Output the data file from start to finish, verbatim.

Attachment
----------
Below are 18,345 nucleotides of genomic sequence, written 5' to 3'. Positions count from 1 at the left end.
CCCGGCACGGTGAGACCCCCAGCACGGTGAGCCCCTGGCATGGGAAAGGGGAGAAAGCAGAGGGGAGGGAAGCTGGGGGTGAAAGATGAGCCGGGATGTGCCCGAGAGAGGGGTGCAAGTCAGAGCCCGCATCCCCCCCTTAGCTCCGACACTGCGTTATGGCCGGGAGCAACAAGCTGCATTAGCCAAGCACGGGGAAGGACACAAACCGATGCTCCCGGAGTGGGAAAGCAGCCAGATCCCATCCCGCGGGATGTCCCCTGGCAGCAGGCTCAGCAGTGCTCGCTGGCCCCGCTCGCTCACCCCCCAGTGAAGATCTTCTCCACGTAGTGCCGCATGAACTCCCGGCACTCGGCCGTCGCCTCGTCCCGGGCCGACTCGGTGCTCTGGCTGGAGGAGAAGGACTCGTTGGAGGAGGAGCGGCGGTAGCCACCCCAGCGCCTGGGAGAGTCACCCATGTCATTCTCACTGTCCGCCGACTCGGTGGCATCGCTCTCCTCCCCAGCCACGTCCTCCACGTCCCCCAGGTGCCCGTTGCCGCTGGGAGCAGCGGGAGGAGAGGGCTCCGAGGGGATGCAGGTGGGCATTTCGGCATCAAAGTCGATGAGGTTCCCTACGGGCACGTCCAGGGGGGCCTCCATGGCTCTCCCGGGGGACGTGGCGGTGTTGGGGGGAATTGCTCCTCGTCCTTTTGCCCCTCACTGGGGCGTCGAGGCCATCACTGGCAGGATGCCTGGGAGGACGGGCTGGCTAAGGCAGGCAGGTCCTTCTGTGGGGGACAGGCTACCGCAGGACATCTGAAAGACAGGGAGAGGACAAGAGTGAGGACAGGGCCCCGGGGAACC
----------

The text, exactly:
Below are 18,345 nucleotides of genomic sequence, written 5' to 3'. Positions count from 1 at the left end.
CCCGGCACGGTGAGACCCCCAGCACGGTGAGCCCCTGGCATGGGAAAGGGGAGAAAGCAGAGGGGAGGGAAGCTGGGGGTGAAAGATGAGCCGGGATGTGCCCGAGAGAGGGGTGCAAGTCAGAGCCCGCATCCCCCCCTTAGCTCCGACACTGCGTTATGGCCGGGAGCAACAAGCTGCATTAGCCAAGCACGGGGAAGGACACAAACCGATGCTCCCGGAGTGGGAAAGCAGCCAGATCCCATCCCGCGGGATGTCCCCTGGCAGCAGGCTCAGCAGTGCTCGCTGGCCCCGCTCGCTCACCCCCCAGTGAAGATCTTCTCCACGTAGTGCCGCATGAACTCCCGGCACTCGGCCGTCGCCTCGTCCCGGGCCGACTCGGTGCTCTGGCTGGAGGAGAAGGACTCGTTGGAGGAGGAGCGGCGGTAGCCACCCCAGCGCCTGGGAGAGTCACCCATGTCATTCTCACTGTCCGCCGACTCGGTGGCATCGCTCTCCTCCCCAGCCACGTCCTCCACGTCCCCCAGGTGCCCGTTGCCGCTGGGAGCAGCGGGAGGAGAGGGCTCCGAGGGGATGCAGGTGGGCATTTCGGCATCAAAGTCGATGAGGTTCCCTACGGGCACGTCCAGGGGGGCCTCCATGGCTCTCCCGGGGGACGTGGCGGTGTTGGGGGGAATTGCTCCTCGTCCTTTTGCCCCTCACTGGGGCGTCGAGGCCATCACTGGCAGGATGCCTGGGAGGACGGGCTGGCTAAGGCAGGCAGGTCCTTCTGTGGGGGACAGGCTACCGCAGGACATCTGAAAGACAGGGAGAGGACAAGAGTGAGGACAGGGCCCCGGGGAACC